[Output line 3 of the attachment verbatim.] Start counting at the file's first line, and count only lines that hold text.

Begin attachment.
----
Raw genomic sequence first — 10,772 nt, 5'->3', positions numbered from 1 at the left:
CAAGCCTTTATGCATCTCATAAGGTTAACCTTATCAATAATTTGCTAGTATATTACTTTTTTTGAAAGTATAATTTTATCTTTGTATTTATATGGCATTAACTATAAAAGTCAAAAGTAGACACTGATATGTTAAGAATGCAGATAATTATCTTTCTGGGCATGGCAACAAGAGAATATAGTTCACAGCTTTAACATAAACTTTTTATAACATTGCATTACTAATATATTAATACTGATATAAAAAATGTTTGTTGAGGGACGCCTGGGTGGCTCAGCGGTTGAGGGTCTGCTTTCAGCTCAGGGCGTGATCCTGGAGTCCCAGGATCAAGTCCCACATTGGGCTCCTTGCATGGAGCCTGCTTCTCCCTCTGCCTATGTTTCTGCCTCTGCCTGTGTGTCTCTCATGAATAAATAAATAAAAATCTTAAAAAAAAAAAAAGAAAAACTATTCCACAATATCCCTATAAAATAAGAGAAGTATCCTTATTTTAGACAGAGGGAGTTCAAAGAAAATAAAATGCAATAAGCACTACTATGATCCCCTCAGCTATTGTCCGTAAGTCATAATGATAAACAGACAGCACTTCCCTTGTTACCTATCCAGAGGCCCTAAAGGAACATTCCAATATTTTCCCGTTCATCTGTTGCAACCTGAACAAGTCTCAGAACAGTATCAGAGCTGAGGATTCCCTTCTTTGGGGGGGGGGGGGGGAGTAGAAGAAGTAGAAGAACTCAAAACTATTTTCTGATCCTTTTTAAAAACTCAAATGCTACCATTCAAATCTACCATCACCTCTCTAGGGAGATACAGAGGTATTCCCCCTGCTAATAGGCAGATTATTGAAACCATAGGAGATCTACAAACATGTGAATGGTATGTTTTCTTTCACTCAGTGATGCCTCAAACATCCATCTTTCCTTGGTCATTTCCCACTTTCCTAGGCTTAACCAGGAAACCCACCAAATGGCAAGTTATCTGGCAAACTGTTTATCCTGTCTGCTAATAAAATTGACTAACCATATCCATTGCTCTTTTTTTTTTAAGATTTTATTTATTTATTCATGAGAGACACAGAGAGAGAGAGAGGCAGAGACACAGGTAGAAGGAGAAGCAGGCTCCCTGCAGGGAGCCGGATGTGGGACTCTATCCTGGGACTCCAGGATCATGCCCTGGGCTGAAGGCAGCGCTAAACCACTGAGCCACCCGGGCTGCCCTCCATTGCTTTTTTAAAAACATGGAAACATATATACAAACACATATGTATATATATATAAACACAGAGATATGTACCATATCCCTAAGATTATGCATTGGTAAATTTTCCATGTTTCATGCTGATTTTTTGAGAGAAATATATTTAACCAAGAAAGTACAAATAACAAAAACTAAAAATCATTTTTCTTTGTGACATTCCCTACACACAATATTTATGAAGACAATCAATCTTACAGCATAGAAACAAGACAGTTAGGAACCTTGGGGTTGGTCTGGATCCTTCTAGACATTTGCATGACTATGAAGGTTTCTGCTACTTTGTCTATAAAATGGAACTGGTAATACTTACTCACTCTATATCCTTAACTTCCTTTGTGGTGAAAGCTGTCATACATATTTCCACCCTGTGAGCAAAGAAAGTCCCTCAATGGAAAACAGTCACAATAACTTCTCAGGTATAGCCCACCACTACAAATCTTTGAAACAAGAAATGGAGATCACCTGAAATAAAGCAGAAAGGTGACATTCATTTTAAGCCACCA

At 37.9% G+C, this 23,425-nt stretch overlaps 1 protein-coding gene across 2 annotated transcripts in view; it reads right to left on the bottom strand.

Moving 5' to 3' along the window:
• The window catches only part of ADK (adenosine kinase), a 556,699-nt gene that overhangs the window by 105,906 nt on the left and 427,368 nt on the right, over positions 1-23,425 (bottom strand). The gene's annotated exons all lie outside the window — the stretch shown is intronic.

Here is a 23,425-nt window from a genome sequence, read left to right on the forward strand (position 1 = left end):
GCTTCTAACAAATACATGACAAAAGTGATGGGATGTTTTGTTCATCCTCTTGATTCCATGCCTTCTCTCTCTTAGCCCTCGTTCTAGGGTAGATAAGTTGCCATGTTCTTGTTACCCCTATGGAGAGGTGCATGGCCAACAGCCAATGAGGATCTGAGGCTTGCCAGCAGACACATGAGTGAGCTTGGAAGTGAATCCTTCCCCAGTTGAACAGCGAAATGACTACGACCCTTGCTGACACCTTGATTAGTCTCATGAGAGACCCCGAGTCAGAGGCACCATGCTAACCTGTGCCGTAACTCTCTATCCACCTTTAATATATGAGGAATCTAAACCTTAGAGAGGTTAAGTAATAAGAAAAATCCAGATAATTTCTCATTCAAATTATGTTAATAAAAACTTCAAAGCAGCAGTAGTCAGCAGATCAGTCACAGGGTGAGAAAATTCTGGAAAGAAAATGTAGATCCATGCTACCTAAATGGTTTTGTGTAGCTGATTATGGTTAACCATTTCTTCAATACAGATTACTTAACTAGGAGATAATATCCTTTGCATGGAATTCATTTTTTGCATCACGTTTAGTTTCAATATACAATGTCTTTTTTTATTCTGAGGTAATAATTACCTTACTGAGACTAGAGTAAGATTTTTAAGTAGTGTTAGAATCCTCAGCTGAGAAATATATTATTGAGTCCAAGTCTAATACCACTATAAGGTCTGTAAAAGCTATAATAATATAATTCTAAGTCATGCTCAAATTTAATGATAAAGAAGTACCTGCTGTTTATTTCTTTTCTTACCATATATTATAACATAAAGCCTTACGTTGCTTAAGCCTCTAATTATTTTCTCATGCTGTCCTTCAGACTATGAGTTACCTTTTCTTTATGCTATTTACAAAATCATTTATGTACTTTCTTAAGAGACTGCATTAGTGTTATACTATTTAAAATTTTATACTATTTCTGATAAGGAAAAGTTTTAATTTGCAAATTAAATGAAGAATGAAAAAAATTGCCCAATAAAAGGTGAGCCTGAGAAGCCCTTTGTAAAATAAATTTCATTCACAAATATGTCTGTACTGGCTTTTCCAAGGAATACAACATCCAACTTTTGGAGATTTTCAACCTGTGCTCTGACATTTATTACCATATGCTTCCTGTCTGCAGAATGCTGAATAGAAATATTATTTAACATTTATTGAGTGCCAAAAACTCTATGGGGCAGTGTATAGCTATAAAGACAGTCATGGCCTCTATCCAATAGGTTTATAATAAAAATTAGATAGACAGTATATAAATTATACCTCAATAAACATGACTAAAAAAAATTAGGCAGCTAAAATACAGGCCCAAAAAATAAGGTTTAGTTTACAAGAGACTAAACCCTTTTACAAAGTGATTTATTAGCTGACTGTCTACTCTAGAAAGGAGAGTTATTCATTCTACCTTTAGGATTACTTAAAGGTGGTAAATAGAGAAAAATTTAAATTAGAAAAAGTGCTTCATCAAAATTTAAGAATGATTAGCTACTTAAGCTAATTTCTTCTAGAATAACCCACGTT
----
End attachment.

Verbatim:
At 37.9% G+C, this 23,425-nt stretch overlaps 1 protein-coding gene across 2 annotated transcripts in view; it reads right to left on the bottom strand.